Ronald J. Sim:
Bible Translation in Africa

No one can fairly doubt the unique place William Tyndale holds in Renaissance humanities. Standing as a man of the Renaissance, engaged in a task that called down the curtain on the Middle Ages, employing the New Testament Greek text Erasmus had only recently published, and pioneering the translation of the Christian scriptures almost contemporaneously with Martin Luther, Tyndale is an innovator of the first water.

And yet Tyndale was in fact returning, all unwittingly, to an earlier version. For the first centuries of the church the translation of its scriptures was a natural accompaniment of its own expansion. Syriac, Latin, Sahidic, Bohairic Fayyumic, Armenian, Georgian, Gothic, Ethiopic, Slavonic, Sogdian ... the list is short or long according to individual judgements, but impressive in anyone's book. From Greek the Christian writings went into one language after another, creating alphabets on the way, and usually a new vernacular literature as a spin-off.

Translation followed rather than preceded expansion, as slowly but steadily the church did what it saw as its work. Well, the Greek-speaking church. The Latin church of western Europe exhibited little of the stomach for translation displayed by its eastern, orthodox wing. Punic of north Africa, it left undone. Apart from Latin, no Romance language was translated in the north, no German language, the western church rather stood against the eastern domestication of Gothic for liturgical employ; in the west no Celtic language, although prior to the holy Roman Empire, not the work of Caedmon and Bede.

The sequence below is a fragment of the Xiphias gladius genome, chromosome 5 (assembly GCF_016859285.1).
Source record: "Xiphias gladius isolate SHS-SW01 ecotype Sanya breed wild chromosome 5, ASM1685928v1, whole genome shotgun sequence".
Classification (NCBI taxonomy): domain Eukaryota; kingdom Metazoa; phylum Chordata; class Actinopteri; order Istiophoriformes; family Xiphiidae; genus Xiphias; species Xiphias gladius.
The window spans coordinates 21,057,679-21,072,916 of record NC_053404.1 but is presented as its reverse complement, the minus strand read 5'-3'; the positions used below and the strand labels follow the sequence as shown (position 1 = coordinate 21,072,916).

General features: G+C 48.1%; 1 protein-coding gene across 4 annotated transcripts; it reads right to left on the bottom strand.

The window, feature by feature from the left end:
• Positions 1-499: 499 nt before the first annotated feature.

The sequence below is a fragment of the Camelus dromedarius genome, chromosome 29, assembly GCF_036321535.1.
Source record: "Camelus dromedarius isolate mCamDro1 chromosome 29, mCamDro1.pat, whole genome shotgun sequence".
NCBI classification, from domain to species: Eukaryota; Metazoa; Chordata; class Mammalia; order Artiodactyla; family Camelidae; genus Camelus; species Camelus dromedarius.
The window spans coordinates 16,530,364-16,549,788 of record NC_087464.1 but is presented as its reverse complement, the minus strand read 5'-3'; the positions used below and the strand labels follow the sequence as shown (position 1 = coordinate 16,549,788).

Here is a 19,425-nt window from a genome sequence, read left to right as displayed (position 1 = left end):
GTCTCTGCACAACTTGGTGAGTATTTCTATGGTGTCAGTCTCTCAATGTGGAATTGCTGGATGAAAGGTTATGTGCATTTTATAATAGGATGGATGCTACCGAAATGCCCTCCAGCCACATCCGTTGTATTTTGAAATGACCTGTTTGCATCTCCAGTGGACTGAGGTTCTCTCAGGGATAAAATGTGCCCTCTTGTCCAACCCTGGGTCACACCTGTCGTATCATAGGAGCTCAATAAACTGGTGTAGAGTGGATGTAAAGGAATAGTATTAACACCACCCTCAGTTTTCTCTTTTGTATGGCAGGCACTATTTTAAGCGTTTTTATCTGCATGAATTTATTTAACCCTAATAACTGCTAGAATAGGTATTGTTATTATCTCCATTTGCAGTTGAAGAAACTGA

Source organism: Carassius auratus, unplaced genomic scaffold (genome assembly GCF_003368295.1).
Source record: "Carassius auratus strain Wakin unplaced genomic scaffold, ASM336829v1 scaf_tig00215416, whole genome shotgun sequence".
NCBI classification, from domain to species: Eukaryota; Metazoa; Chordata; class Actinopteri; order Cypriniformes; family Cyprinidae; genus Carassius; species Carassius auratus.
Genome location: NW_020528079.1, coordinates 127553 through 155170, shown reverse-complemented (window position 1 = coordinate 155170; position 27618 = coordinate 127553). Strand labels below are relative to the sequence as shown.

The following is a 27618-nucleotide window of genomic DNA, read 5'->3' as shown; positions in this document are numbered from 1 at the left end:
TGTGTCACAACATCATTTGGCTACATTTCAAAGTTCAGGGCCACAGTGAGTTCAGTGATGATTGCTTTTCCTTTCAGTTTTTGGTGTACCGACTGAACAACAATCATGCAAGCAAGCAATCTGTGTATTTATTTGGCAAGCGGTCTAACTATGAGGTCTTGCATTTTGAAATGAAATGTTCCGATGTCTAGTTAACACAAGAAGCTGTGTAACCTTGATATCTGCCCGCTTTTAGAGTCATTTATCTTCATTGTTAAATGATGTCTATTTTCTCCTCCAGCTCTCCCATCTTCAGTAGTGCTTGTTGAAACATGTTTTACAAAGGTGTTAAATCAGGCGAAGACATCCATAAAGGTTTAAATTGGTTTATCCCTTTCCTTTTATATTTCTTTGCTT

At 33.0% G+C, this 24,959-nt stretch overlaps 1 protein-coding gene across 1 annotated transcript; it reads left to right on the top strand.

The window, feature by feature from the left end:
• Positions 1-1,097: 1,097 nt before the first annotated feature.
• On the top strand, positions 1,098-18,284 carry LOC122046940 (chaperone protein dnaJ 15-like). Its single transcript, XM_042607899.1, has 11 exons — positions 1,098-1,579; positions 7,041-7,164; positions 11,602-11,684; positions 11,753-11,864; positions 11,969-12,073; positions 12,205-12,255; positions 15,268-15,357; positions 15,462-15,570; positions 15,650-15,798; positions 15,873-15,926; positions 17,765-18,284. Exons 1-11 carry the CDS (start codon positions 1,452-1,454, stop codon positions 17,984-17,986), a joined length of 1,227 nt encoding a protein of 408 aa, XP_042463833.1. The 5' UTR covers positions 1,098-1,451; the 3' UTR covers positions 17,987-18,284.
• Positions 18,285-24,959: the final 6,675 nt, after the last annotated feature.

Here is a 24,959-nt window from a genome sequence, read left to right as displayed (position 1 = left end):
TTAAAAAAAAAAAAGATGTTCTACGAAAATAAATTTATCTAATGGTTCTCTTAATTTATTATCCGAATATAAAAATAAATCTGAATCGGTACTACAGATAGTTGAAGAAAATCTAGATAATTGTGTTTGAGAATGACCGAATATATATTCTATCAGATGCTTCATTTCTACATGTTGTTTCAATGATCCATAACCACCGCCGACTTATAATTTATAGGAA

It has never been spelled out why the Greek and Latin communities should have turned out so differently, but turn out differently they did. And it is well discussed how this neglect hardened into antiscripturism which sought to restrict and then prohibit vernacular translation.

What Tyndale achieved was a return to the earlier pattern. In this, where John Wycliffe was truly pioneer, Tyndale was a master. Knowing no Greek, Wycliffe worked from the Vulgate, producing a secondary translation. The outcome was also moderate in its achievements. It was a first, and for that reason its greatness can be acknowledged, but its English was overshadowed by the Latin source. But Tyndale mastered Greek, and went on to study Hebrew, as foundation for his efforts. And the fact that so much of his phrasing has endured the test of time, entering into the KJV tradition of the English-speaking world, speaking still with remarkable force across five hundred years with a simplicity of style that is for the most part untrammelled by interference from Greek, tell its own story. The emphasis on vernacular scripture that he and other Reformation figures had placed became a paradigm of post-Reformation activity that fed into the missions movement of the late 18th through 20th century.